In this series of articles, I will be providing advice to college and university students, especially those in graduate school, on writing technical reports, theses and papers. This information should also be useful to practicing scientists and engineers working in government, corporations or consulting. In general, the standard of technical writing in professional practice is woefully inadequate; consequently the professional who seeks to achieve a level of writing expertise comparable to their excellent technical skills will have a distinct advantage over the competition.
Most technical people, especially engineers, dislike writing; to many it is the nasty little job that always follows the fun part of the work. However, technical writing need not be unpleasant or difficult. We are problem-solvers and this is just another problem. The key is simply to have a plan of attack. No experienced engineer or scientist would dream of showing up at a field site with a bunch of equipment and a group of workers, without first spending a fair bit of time on detailed planning. Without that detailed plan, there would be anarchy, frustration and a lot of wasted time for everyone concerned. Sitting down at the keyboard, in front of a blank screen, without a game plan will be similarly frustrating and unproductive. However, this is exactly what most beginners do and it’s the main reason most end up hating writing. So, for this first article in the series – let’s define the problem and come up with a basic plan that you can adapt and customize.
The simplest way to tackle any technical writing project is to think of the analogy of building a house. Of course, being an engineer, I like this example because it’s all about building something – but I choose it mainly because it’s something that everyone should be able to understand. So let’s think about it… First – how NOT to build a house:
- Start at the front entry: build the front door, then build the frame for the door, then build the walls, then paint the walls and, finally, hang a mirror.
- Whoops! We forgot the front closet, knock out the wall on the left – put up the closet doors, then build the closet.
- Whoops – it’s getting too dark to work – we need lights! Rip open the wall on the right and run some wire for the lighting. Darn – we knocked the mirror off the wall – 7 years bad luck for that!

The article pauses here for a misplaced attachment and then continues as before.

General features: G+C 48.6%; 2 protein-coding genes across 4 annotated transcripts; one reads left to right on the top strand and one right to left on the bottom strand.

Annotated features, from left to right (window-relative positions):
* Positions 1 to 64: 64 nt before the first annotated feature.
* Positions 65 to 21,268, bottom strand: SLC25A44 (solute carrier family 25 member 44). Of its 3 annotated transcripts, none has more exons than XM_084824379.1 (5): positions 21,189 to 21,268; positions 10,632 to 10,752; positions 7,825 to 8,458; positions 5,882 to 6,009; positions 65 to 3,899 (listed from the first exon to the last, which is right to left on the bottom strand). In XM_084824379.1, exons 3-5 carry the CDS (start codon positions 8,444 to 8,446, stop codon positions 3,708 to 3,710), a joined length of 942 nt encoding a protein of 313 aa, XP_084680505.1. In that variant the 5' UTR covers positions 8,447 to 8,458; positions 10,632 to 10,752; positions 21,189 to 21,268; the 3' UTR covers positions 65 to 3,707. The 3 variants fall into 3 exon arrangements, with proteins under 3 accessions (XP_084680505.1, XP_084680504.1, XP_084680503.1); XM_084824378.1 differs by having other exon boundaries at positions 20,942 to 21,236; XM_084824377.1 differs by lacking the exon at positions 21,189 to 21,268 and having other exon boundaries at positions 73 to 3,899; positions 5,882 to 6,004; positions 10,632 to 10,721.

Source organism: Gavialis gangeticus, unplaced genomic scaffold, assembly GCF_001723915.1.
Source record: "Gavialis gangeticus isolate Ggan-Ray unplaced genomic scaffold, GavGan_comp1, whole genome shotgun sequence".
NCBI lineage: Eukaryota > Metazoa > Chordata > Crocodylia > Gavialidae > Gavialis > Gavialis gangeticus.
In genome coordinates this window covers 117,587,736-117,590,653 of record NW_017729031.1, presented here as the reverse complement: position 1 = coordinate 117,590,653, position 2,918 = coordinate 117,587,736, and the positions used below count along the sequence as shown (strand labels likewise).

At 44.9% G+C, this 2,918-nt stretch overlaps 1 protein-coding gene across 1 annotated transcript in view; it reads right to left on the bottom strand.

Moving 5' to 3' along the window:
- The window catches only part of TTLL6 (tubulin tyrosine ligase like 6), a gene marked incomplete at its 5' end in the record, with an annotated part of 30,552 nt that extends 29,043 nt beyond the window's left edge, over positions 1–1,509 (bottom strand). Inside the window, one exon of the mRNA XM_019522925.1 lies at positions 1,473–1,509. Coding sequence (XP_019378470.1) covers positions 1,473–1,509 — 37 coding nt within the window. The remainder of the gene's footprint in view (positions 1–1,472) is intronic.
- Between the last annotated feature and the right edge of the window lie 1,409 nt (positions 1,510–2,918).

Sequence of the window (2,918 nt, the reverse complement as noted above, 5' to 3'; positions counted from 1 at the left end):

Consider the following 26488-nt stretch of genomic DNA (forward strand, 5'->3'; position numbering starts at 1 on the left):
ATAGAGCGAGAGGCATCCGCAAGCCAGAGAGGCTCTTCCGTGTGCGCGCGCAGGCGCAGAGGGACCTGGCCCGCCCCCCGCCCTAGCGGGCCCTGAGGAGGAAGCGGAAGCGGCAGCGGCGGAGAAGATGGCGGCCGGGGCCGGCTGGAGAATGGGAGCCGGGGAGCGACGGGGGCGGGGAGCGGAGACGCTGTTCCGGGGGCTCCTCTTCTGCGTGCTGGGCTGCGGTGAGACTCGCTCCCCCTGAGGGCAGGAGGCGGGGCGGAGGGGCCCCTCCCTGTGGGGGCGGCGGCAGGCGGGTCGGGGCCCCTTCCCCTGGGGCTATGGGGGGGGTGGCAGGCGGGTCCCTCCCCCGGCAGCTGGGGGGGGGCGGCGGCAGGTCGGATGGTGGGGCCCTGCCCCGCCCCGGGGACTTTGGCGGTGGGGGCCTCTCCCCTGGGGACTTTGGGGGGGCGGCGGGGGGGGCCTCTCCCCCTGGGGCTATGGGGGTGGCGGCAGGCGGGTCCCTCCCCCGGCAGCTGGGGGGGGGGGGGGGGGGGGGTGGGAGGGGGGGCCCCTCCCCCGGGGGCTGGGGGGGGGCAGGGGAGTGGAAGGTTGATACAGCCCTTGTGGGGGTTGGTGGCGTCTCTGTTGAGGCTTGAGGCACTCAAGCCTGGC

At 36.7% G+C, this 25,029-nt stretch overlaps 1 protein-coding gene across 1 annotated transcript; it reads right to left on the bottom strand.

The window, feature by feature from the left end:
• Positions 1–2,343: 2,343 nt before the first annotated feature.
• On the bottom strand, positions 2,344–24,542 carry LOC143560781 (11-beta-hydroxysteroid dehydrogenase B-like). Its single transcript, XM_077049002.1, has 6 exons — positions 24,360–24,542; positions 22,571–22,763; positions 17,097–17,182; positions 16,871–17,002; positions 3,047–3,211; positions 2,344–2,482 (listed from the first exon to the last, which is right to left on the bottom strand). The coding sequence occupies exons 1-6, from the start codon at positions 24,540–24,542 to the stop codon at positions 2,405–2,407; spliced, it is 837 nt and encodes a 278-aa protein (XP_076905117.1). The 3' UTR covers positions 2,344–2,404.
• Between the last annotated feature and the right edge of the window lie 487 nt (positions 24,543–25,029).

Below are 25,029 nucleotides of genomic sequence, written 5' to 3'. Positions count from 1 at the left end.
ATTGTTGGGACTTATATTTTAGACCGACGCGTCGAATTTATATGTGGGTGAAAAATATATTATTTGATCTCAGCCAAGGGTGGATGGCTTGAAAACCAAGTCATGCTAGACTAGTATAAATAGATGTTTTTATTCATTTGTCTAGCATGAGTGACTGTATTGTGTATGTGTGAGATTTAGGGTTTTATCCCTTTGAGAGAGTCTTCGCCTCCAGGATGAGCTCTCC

- We get the front hall problems all sorted and we are ready to move on to the hallway – and once that’s finished: the living room, dining room and kitchen, each in turn.
- Finally we are ready to build the bedrooms – we’re out of room, so they will go on the second floor. Whoops – we didn’t think about that when we built the first floor – it’s not strong enough to hold up the second floor – rip out everything downstairs and start again using stronger walls this time.
I don’t know about you – but to me this sounds like an extremely frustrating, expensive and time-consuming way to build a house. Not to mention completely impractical. How’s this for an alternative approach instead?
- Draw some diagrams of what you want the house to look like. Decide what rooms you want, where the closets will be, how many bathrooms will be needed and what lighting and electrical fixtures would be appropriate. This means that we will have to think about the use of the house. How many people will live there? What is their lifestyle and how will their needs and capabilities affect the layout? If it’s going to be a big house, think about which interior walls should be load bearing – they will have to be “beefed-up” to support the weight of the second floor or roof. Make sure all of these details are on the plan.